LINCOLN – A state senator pulled the plug Tuesday on a bill to encourage more renewable energy development in Nebraska.
Under current law, the state’s public power utilities must consider cost and reliability when designing projects. The bill sponsored by Sen. Ken Haar of Malcolm would have expanded the list of considerations to include benefits such as jobs and tax revenue as well as costs related to water and fuel usage.
Representatives of the state’s major power districts lobbied against the bill, saying the language was vague and could have made approval of new projects more complex and vulnerable to legal challenge.
After it became clear that Legislative Bill 965 lacked the 25 votes needed to advance to the second round, Haar made a motion to kill it for the session. Before he did that, though, he spent roughly two hours discussing the proposal.
Haar argued that when the true costs and benefits of a power project are factored in, wind energy can compete with electricity generated by coal plants. Wind farms also generate substantial economic benefits in the communities where they are built.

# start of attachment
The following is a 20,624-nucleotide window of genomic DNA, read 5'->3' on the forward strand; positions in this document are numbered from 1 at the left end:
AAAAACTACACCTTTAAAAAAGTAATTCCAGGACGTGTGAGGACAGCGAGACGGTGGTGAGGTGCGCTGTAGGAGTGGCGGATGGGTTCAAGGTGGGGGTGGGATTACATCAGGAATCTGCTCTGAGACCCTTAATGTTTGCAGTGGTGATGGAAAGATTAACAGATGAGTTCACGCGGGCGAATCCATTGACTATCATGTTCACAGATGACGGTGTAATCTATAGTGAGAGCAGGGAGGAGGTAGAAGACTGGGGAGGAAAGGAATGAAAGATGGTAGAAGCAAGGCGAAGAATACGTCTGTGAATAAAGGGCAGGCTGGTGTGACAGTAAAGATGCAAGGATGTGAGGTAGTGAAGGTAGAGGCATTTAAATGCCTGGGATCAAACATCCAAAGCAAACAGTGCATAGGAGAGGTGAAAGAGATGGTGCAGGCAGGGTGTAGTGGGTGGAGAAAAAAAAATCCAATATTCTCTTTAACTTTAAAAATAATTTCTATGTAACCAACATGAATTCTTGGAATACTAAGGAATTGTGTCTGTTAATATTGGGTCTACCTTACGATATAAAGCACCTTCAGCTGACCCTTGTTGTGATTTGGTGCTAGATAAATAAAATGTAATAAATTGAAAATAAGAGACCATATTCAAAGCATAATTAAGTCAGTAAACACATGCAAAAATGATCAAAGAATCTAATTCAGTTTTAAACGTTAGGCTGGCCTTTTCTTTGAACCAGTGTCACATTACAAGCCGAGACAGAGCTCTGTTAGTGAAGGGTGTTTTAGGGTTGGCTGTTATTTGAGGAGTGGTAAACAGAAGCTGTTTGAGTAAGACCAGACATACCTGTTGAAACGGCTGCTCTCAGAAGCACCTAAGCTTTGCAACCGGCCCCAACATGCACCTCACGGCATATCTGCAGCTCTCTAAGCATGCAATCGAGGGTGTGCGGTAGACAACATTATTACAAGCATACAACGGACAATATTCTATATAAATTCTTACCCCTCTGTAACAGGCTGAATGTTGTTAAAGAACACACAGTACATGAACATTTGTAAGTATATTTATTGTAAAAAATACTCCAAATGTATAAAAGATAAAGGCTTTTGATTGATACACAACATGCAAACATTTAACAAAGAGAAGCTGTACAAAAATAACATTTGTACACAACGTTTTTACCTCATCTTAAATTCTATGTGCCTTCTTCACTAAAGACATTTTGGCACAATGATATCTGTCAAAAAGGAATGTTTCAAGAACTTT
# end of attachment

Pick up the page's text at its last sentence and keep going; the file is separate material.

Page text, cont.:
Although Nebraska has the only public electric power system in the country, the state’s average cost of energy has climbed in recent years. Nebraska’s rates have exceeded those in Iowa, where much more wind power is generated.
Haar said the Legislature needs to update policy that was set in the 1960s. “This is not a mandate,” he said. “It doesn’t say you have to get rid of your coal, you have to use wind.”
Sen. Jim Smith of Papillion, the leading opponent of the bill, said the state’s public utilities have significantly increased the percentage of power they obtain from wind in recent years.
But Haar’s bill could have forced approval of more expensive wind farms over cheaper fossil fuel options, which could translate to higher bills for ratepayers, Smith added.
“I want renewables. I want all-the-above energy,” he said. “We need to do it in a thoughtful way to not have higher electric rates.”
Haar said he plans to introduce a similar bill next session.
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